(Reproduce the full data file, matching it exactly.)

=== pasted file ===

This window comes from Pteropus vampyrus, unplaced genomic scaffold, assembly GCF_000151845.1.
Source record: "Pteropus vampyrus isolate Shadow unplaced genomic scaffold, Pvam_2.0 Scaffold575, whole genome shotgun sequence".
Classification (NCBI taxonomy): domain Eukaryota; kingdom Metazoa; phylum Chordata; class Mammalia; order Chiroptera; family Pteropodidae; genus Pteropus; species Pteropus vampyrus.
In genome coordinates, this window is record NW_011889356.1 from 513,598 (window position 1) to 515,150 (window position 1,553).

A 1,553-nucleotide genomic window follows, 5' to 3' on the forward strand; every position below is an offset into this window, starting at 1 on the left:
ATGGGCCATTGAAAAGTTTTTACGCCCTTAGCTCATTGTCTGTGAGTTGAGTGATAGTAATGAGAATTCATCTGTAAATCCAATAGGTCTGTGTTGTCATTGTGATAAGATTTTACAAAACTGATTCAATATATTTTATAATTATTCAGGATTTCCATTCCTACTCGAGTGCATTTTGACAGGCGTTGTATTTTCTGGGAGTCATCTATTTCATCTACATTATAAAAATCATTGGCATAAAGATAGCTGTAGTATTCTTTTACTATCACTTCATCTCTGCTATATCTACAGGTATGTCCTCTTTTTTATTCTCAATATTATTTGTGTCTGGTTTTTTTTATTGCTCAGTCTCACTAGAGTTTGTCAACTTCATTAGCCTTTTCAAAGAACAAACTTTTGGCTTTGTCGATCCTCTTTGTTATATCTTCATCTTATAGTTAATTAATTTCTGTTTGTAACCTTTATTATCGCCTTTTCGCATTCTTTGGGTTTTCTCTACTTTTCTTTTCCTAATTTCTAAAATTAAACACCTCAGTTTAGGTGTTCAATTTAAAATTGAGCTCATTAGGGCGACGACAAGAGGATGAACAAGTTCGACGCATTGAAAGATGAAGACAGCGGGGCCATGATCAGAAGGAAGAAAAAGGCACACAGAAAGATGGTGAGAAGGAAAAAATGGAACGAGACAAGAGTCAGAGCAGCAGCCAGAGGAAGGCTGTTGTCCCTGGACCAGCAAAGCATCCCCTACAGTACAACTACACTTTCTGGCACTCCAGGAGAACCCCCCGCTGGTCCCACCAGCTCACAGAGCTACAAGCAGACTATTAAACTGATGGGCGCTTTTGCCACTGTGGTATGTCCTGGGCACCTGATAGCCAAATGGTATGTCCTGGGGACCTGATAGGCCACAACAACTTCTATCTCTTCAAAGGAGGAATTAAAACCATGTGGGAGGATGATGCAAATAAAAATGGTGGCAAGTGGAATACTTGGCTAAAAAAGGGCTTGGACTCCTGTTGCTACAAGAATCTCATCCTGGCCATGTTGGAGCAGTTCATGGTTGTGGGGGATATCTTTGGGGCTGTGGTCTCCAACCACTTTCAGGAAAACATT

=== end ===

This window comes from Pteropus vampyrus, unplaced genomic scaffold, assembly GCF_000151845.1.
Source record: "Pteropus vampyrus isolate Shadow unplaced genomic scaffold, Pvam_2.0 Scaffold575, whole genome shotgun sequence".
Classification (NCBI taxonomy): domain Eukaryota; kingdom Metazoa; phylum Chordata; class Mammalia; order Chiroptera; family Pteropodidae; genus Pteropus; species Pteropus vampyrus.
In genome coordinates, this window is record NW_011889356.1 from 513,598 (window position 1) to 515,150 (window position 1,553).

A 1,553-nucleotide genomic window follows, 5' to 3' on the forward strand; every position below is an offset into this window, starting at 1 on the left:
ATGGGCCATTGAAAAGTTTTTACGCCCTTAGCTCATTGTCTGTGAGTTGAGTGATAGTAATGAGAATTCATCTGTAAATCCAATAGGTCTGTGTTGTCATTGTGATAAGATTTTACAAAACTGATTCAATATATTTTATAATTATTCAGGATTTCCATTCCTACTCGAGTGCATTTTGACAGGCGTTGTATTTTCTGGGAGTCATCTATTTCATCTACATTATAAAAATCATTGGCATAAAGATAGCTGTAGTATTCTTTTACTATCACTTCATCTCTGCTATATCTACAGGTATGTCCTCTTTTTTATTCTCAATATTATTTGTGTCTGGTTTTTTTTATTGCTCAGTCTCACTAGAGTTTGTCAACTTCATTAGCCTTTTCAAAGAACAAACTTTTGGCTTTGTCGATCCTCTTTGTTATATCTTCATCTTATAGTTAATTAATTTCTGTTTGTAACCTTTATTATCGCCTTTTCGCATTCTTTGGGTTTTCTCTACTTTTCTTTTCCTAATTTCTAAAATTAAACACCTCAGTTTAGGTGTTCAATTTAAAATTGAGCTCATTAGGGCGACGACAAGAGGATGAACAAGTTCGACGCATTGAAAGATGAAGACAGCGGGGCCATGATCAGAAGGAAGAAAAAGGCACACAGAAAGATGGTGAGAAGGAAAAAATGGAACGAGACAAGAGTCAGAGCAGCAGCCAGAGGAAGGCTGTTGTCCCTGGACCAGCAAAGCATCCCCTACAGTACAACTACACTTTCTGGCACTCCAGGAGAACCCCCCGCTGGTCCCACCAGCTCACAGAGCTACAAGCAGACTATTAAACTGATGGGCGCTTTTGCCACTGTGGTATGTCCTGGGCACCTGATAGCCAAATGGTATGTCCTGGGGACCTGATAGGCCACAACAACTTCTATCTCTTCAAAGGAGGAATTAAAACCATGTGGGAGGATGATGCAAATAAAAATGGTGGCAAGTGGAATACTTGGCTAAAAAAGGGCTTGGACTCCTGTTGCTACAAGAATCTCATCCTGGCCATGTTGGAGCAGTTCATGGTTGTGGGGGATATCTTTGGGGCTGTGGTCTCCAACCACTTTCAGGAAAACATT